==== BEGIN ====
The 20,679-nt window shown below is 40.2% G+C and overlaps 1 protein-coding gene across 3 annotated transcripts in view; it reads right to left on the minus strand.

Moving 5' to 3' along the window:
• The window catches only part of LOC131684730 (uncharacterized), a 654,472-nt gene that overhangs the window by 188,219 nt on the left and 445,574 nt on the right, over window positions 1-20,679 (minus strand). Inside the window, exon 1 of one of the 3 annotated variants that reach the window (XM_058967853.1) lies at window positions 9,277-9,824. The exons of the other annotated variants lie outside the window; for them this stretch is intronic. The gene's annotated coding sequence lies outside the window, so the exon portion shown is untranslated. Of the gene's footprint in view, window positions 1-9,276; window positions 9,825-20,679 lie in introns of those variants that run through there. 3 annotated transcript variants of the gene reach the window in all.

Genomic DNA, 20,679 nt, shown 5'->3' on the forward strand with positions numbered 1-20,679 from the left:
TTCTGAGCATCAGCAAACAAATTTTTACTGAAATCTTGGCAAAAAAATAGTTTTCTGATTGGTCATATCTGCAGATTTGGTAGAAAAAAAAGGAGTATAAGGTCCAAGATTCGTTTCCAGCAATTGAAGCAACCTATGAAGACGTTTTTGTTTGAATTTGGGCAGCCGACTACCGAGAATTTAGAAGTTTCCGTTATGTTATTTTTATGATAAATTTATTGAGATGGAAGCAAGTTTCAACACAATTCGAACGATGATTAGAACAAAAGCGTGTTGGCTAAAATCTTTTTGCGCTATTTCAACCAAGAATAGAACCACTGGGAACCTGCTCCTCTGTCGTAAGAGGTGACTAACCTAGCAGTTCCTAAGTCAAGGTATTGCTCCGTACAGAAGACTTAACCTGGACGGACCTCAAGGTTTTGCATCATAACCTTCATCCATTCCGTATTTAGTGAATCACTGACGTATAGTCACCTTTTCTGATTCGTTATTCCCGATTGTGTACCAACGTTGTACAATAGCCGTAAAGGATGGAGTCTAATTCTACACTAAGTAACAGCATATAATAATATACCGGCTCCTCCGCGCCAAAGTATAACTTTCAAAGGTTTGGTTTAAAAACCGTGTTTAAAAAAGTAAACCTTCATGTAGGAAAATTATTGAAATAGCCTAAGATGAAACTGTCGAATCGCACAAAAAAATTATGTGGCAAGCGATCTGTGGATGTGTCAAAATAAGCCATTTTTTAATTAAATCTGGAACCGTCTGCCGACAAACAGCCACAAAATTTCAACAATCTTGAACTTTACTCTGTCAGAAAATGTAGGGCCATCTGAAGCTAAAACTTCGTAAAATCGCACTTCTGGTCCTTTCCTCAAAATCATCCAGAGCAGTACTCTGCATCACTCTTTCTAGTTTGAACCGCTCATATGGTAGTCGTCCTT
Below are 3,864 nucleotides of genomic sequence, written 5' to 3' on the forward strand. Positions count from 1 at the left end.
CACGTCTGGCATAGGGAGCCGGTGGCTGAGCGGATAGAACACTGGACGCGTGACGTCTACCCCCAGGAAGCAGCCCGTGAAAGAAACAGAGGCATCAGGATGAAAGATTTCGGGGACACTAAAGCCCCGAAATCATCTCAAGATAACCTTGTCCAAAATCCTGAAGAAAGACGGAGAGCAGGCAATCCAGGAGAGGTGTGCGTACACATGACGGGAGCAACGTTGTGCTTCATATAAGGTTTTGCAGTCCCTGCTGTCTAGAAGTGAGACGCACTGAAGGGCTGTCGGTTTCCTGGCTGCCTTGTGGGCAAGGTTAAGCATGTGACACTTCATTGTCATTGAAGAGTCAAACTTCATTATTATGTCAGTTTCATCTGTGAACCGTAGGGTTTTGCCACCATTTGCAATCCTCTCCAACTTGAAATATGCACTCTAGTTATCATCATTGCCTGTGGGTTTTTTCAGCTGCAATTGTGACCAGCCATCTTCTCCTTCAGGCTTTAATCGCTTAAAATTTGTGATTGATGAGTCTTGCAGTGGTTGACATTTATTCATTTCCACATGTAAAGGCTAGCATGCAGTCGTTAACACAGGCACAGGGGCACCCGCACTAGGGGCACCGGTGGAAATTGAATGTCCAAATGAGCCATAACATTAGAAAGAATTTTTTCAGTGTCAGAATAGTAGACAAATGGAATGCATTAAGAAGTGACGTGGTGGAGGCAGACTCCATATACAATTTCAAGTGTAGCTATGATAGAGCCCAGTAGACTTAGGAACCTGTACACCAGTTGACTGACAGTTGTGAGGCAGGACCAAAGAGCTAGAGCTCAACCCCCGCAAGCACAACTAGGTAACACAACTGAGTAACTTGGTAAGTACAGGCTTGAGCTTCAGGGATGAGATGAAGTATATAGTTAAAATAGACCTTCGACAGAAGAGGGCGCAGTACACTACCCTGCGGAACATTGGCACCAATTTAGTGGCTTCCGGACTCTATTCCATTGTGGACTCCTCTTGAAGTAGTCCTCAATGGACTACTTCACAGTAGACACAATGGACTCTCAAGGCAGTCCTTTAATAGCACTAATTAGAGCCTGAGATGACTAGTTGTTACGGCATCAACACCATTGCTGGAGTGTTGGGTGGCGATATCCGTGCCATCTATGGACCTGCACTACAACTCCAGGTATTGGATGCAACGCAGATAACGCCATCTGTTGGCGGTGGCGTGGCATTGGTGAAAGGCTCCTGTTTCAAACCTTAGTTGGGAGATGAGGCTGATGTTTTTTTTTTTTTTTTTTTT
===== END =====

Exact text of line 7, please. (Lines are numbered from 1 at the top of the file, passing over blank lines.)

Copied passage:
CACGTCTGGCATAGGGAGCCGGTGGCTGAGCGGATAGAACACTGGACGCGTGACGTCTACCCCCAGGAAGCAGCCCGTGAAAGAAACAGAGGCATCAGGATGAAAGATTTCGGGGACACTAAAGCCCCGAAATCATCTCAAGATAACCTTGTCCAAAATCCTGAAGAAAGACGGAGAGCAGGCAATCCAGGAGAGGTGTGCGTACACATGACGGGAGCAACGTTGTGCTTCATATAAGGTTTTGCAGTCCCTGCTGTCTAGAAGTGAGACGCACTGAAGGGCTGTCGGTTTCCTGGCTGCCTTGTGGGCAAGGTTAAGCATGTGACACTTCATTGTCATTGAAGAGTCAAACTTCATTATTATGTCAGTTTCATCTGTGAACCGTAGGGTTTTGCCACCATTTGCAATCCTCTCCAACTTGAAATATGCACTCTAGTTATCATCATTGCCTGTGGGTTTTTTCAGCTGCAATTGTGACCAGCCATCTTCTCCTTCAGGCTTTAATCGCTTAAAATTTGTGATTGATGAGTCTTGCAGTGGTTGACATTTATTCATTTCCACATGTAAAGGCTAGCATGCAGTCGTTAACACAGGCACAGGGGCACCCGCACTAGGGGCACCGGTGGAAATTGAATGTCCAAATGAGCCATAACATTAGAAAGAATTTTTTCAGTGTCAGAATAGTAGACAAATGGAATGCATTAAGAAGTGACGTGGTGGAGGCAGACTCCATATACAATTTCAAGTGTAGCTATGATAGAGCCCAGTAGACTTAGGAACCTGTACACCAGTTGACTGACAGTTGTGAGGCAGGACCAAAGAGCTAGAGCTCAACCCCCGCAAGCACAACTAGGTAACACAACTGAGTAACTTGGTAAGTACAGGCTTGAGCTTCAGGGATGAGATGAAGTATATAGTTAAAATAGACCTTCGACAGAAGAGGGCGCAGTACACTACCCTGCGGAACATTGGCACCAATTTAGTGGCTTCCGGACTCTATTCCATTGTGGACTCCTCTTGAAGTAGTCCTCAATGGACTACTTCACAGTAGACACAATGGACTCTCAAGGCAGTCCTTTAATAGCACTAATTAGAGCCTGAGATGACTAGTTGTTACGGCATCAACACCATTGCTGGAGTGTTGGGTGGCGATATCCGTGCCATCTATGGACCTGCACTACAACTCCAGGTATTGGATGCAACGCAGATAACGCCATCTGTTGGCGGTGGCGTGGCATTGGTGAAAGGCTCCTGTTTCAAACCTTAGTTGGGAGATGAGGCTGATGTTTTTTTTTTTTTTTTTTTT